Making Choices: Exploring the Tax Issue

Alice M. Rivlin
Alice Rivlin
Alice M. Rivlin Former Brookings Expert

October 20, 2004

Sometimes tax reduction is the right medicine for an ailing economy, and sometimes it is a big mistake, like now. Our country is fighting a war and facing the retirement of the baby boom generation. Extending the full range of President Bush’s tax cuts into the indefinite future will create massive deficits that endanger economic growth and load the burden of current spending onto future taxpayers. Full extension would be a bonanza for the least needy among us, which makes an unaffordable policy even less defensible.

In a recession, cutting taxes can help get the economy going again, especially if the extra money goes to low- and moderate-income people, who tend to spend it quickly. The tax cuts enacted in 2001, however, were not well designed to fight recession. In the presidential campaign of 2000, when the budget was in surplus and no recession was expected, candidate George W. Bush promised the income and estate tax cuts espoused by the right wing of his party. Such tax cuts inevitably benefit the high-income taxpayers who pay the lion’s share of income and estate taxes. Candidate Bush argued this was fair. It was their money, and they would spend it better than the government.

By the time the 2001 tax cuts were enacted, however, the economy was in recession. A temporary reduction in payroll taxes paid would have put extra cash in the pockets of all wage-earners, including those who do not earn enough to pay income tax, but the income tax cuts were already rolling down the legislative track. The timing was fortuitous, and the tax cuts did help make the recession less severe. The so-called “rebate” and the tax relief to moderate-income families with children boosted consumer spending, while favorable treatment of equipment spending encouraged faltering business investment.

However, the tax cuts should not get full credit for reviving the economy. The Federal Reserve aggressively lowered interest rates beginning in early 2001, sustaining a surge of spending for housing, home furnishings and cars. Federal expenditures, especially for defense and homeland security, rose rapidly and boosted consumer and business spending. As equipment purchased in the boom years began to obsolesce and wear out, business investment turned back up again.

Whoever wins this election will face a federal budget outlook that is totally different from that of four years ago. The economy is growing again, but the projected budget surpluses that were the original rationale for President Bush’s tax cuts have been replaced by huge prospective deficits. Instead of paying down the debt, the government borrowed more than $400 billion (about 3.5 percent of the Gross Domestic Product) in fiscal year 2004, much of it from foreign lenders. On realistic assumptions, the government will have to go on borrowing around 3.5 percent of the GDP for the next decade. Moreover, as the baby boom generation retires and medical costs continue to soar, government spending for Social Security, Medicare and Medicaid is bound to rise rapidly, making the long-run deficit outlook worse, not better. The tax-cutters’ slogan, “It’s your money!” should be replaced by, “It’s your debt!”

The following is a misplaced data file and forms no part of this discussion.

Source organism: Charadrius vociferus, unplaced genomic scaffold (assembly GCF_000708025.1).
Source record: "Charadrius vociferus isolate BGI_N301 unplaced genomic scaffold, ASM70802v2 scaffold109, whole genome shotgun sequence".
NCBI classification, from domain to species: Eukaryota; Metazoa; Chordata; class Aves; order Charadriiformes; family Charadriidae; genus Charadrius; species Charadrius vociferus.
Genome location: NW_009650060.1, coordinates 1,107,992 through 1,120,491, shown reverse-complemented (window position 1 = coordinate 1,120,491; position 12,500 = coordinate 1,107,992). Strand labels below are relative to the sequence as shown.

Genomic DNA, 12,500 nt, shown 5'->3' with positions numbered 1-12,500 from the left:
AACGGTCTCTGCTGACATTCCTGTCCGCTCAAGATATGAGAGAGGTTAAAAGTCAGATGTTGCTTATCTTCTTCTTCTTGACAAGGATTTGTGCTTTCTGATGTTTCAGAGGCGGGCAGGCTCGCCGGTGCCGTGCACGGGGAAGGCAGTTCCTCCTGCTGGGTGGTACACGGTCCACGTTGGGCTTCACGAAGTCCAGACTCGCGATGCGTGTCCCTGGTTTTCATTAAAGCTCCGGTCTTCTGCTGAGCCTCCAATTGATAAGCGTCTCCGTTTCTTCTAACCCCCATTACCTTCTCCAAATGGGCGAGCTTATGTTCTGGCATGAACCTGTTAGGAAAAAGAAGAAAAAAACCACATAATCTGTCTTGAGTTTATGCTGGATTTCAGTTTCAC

No one knows how long lenders will be willing to absorb ever-increasing amounts of United States Treasury debt, but they are likely to demand higher interest rates to do so. Higher rates will mean more debt service to be paid by U.S. taxpayers, as well as higher rates on home mortgages, car loans and business borrowing, none of which is good news for the American economy. At some point, international investors (including American ones) could decide that our government was not behaving responsibly and begin dumping their dollar securities. Loss of international confidence in the dollar could trigger chaos in the markets and a serious recession.

Even if the world’s lenders let us continue borrowing, why should we want to shift trillions of dollars of debt onto our children and grandchildren? They are the workers who will have to support more and more long-lived retirees. We should not be self-indulgently adding to their burdens. Even the argument that the economy will grow faster at lower tax rates is unconvincing. Growth was high in the 1990s when tax rates were higher than they are now, and the higher interest rates that go with big deficits will be a drag on growth.

With a war to fight, the baby boom generation approaching retirement, and huge deficits looming ahead, we cannot afford the tax cuts that some thought affordable four years ago. Moreover, when people with skills, education and the right connections are doing well and low-wage workers are falling behind, tax cuts that benefit high-income and wealthy people are especially unconscionable and shortsighted. In short, extending all the tax reductions of the last four years, especially those that benefit the top end of the income distribution, is a bad idea.